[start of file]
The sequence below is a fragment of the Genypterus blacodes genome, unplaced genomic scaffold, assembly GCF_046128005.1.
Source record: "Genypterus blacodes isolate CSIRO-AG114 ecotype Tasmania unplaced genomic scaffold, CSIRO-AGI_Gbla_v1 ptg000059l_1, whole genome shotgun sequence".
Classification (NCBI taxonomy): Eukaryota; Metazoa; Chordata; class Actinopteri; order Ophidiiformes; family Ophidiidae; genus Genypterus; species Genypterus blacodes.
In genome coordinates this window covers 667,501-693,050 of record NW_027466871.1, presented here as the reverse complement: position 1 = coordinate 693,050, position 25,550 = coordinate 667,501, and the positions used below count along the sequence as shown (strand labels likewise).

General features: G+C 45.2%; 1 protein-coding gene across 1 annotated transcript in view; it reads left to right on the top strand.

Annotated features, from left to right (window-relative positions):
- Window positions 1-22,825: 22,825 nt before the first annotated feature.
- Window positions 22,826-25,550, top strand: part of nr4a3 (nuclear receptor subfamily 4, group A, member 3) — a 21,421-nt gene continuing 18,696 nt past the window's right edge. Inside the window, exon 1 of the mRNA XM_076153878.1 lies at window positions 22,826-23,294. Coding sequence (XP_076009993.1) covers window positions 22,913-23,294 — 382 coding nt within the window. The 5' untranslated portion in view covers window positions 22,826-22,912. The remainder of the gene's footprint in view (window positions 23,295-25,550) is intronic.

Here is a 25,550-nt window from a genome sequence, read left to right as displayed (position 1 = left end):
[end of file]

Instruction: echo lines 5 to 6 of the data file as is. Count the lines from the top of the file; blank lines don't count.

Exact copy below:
General features: G+C 45.2%; 1 protein-coding gene across 1 annotated transcript in view; it reads left to right on the top strand.

Annotated features, from left to right (window-relative positions):